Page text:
Congratulations! You’ve graduated to the next phase of Adulting 101: buying a car. This process isn’t wildly different from shopping for a home, but it does come with its own set of questions. Do you prefer used versus new? Style versus functionality? Speed versus comfort? Diesel versus gas? We’re not trying to be clever here (well, sometimes), but perhaps the easiest way to answer these questions is with additional puzzlers. For example…
Do you have a down payment or a trade-in with equity?
We’ve talked a lot about how important credit is, and here’s another case. Good credit invites fewer issues when buying a new car (with little to no down payment) than a used one. That’s because many manufacturers offer incentives for new cars that won’t be found in the used-car market. #Exclusive. These incentives include rebates and discounted financing. The bottom line is that financing a used car will almost always require money down.
Are you prepared to take the new-car depreciation hit?
Depreciation is a fancy way of saying your car will gradually lose value over time. It’s a sneaky process because many don’t realize they’re losing money until they want to sell. If depreciation is a top concern, it makes more sense to buy used. Why? Because on average, a new car loses 20-30 percent of its value the moment you drive off with it and leave the lot. Some cars lose 50 percent within three years. But if you’re in it for the long haul and plan on driving the same car for at least 10 years, depreciation won’t really matter—a decade-old ride won’t be worth much on the market anyway.
Can you afford the maintenance of a used car?
Let’s be real for a second. If someone is trying to sell their car, perhaps via Craigslist or another website, they may not be entirely honest about its condition. That means it’s up to you to handle all repairs and maintenance from the second you buy it. Meanwhile, some carmakers offer free maintenance for the initial years of new-car ownership, which is a big contrast. Buying a used car from a stranger is a bit like rolling the dice. If you’re not the gambling type, consider buying a nearly new car, as you may inherit some fraction of the new-car warranty.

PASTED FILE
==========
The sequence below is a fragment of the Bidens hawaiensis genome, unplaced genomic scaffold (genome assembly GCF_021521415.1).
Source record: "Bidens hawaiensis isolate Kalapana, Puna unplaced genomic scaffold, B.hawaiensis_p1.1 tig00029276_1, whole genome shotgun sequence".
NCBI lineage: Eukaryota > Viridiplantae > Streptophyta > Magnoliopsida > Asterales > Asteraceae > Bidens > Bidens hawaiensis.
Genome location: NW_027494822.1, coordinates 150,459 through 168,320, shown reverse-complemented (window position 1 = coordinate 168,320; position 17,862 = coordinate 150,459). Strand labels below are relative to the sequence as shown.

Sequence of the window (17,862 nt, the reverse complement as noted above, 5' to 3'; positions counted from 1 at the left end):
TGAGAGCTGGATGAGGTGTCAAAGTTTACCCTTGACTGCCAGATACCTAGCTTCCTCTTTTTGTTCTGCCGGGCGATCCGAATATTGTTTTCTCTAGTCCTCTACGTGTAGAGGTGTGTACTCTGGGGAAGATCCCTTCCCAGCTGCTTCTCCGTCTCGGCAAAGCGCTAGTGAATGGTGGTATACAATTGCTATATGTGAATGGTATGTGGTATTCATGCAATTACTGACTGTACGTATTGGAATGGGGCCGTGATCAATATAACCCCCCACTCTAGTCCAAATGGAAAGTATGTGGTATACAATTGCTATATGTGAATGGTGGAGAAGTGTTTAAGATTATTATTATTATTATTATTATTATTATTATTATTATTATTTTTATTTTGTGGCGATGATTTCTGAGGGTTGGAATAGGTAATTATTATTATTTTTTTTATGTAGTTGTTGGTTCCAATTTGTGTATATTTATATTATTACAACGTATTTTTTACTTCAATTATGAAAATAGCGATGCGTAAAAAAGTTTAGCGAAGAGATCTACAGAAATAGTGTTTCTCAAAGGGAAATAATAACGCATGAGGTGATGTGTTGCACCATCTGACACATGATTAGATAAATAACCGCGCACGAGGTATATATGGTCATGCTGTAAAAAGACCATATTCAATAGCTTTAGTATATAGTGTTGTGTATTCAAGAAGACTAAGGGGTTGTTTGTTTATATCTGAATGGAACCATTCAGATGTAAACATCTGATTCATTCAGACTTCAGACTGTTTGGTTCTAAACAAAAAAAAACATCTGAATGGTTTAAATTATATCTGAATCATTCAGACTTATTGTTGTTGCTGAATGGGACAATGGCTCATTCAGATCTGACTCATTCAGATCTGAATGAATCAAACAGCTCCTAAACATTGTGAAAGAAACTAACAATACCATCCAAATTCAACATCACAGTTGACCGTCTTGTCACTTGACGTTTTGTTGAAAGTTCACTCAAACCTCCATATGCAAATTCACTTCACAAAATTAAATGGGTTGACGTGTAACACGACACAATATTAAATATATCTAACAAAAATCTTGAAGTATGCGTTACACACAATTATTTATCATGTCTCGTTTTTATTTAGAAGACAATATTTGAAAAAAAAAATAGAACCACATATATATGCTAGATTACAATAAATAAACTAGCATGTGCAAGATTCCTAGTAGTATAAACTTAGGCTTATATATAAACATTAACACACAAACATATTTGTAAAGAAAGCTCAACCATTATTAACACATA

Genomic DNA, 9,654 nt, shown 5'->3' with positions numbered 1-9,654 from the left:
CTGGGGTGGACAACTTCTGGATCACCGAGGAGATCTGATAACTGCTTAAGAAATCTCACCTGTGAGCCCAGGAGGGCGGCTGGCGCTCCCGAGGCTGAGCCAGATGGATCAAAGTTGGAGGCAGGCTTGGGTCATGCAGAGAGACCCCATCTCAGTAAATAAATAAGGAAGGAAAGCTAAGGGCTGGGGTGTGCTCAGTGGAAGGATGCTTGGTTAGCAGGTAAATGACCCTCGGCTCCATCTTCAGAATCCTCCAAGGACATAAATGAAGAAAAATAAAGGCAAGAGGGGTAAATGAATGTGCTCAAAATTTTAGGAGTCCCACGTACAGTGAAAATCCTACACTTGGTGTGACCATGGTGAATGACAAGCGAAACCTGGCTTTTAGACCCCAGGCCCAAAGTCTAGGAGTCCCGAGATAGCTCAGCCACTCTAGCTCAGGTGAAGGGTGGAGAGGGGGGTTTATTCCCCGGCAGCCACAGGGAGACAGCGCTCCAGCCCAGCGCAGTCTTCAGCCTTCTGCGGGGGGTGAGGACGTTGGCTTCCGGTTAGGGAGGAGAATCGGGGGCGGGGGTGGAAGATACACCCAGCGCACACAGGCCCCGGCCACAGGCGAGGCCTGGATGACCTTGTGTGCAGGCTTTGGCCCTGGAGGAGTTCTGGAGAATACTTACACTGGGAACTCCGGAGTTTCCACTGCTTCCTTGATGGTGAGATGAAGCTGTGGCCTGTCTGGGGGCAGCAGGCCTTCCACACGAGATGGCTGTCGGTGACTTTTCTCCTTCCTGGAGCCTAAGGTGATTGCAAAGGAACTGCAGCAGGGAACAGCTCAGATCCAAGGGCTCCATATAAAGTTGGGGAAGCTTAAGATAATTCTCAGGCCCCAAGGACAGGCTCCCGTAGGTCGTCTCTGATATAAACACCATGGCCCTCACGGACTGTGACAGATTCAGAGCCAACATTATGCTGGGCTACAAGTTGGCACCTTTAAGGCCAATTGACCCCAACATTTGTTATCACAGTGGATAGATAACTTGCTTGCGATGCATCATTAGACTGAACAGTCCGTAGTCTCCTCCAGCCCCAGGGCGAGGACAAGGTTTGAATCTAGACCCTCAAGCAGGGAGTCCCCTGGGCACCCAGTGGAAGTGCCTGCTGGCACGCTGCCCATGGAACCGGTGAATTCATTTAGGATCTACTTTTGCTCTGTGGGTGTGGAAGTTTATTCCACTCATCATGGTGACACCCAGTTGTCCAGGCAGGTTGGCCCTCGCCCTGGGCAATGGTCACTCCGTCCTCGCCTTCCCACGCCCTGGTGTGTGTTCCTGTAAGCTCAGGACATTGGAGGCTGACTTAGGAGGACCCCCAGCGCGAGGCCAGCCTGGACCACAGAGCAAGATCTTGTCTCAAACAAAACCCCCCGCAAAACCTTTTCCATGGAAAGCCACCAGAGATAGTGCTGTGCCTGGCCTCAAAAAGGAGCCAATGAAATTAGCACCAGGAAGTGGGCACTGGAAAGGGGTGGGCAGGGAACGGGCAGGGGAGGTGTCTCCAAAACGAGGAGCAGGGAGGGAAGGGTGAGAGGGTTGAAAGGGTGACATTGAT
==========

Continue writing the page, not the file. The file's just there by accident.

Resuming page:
Do you have alternative methods of transportation?
Imagine your used car needs a lot of repairs and winds up at the shop for weeks, if not months. How will you get to work? How will you pick up your kids from school? Make it to a job interview? Pick up groceries? Be prepared to cope with the time a used car spends at the repair shop. It’s helpful to have a spouse, domestic partner, or reliable friend with a car—or at least a bicycle. Thank goodness for Lyft and Uber, right? This issue may not matter as much if you live and work in the city or downtown. But for you long commuters, have a backup ride in your pocket just in case.
Okay, now let’s break it down even more. Pros and cons.
The advantages of a used car include:
- Lower car insurance rates. When a vehicle is worth less, it costs less to insure it.
- Cheaper registry renewals. The cost of registering a used car goes down every year.
- Less stress. Used cars often come with a few dings, so who cares if you scratch it a little?
- Option to move up to a luxury car. Because you’re paying less everywhere else, you can shop in a higher car class.
The advantages of a new car include:
- Easier shopping. If all new cars are assumed perfect, you’ll spend less time evaluating each one.
- More financing options. Automakers are ready to offer cash incentives to lure shoppers, and new cars generally have better interest rates.
- Bells and whistles included. GPS? Check. Cruise control? Yep. Backup cameras? For sure. Parking sensors? Duh. It may take years for these advanced technologies to appear in used cars.
- Bragging rights. Okay, this one is a little materialistic, but prestige means a lot to some folks.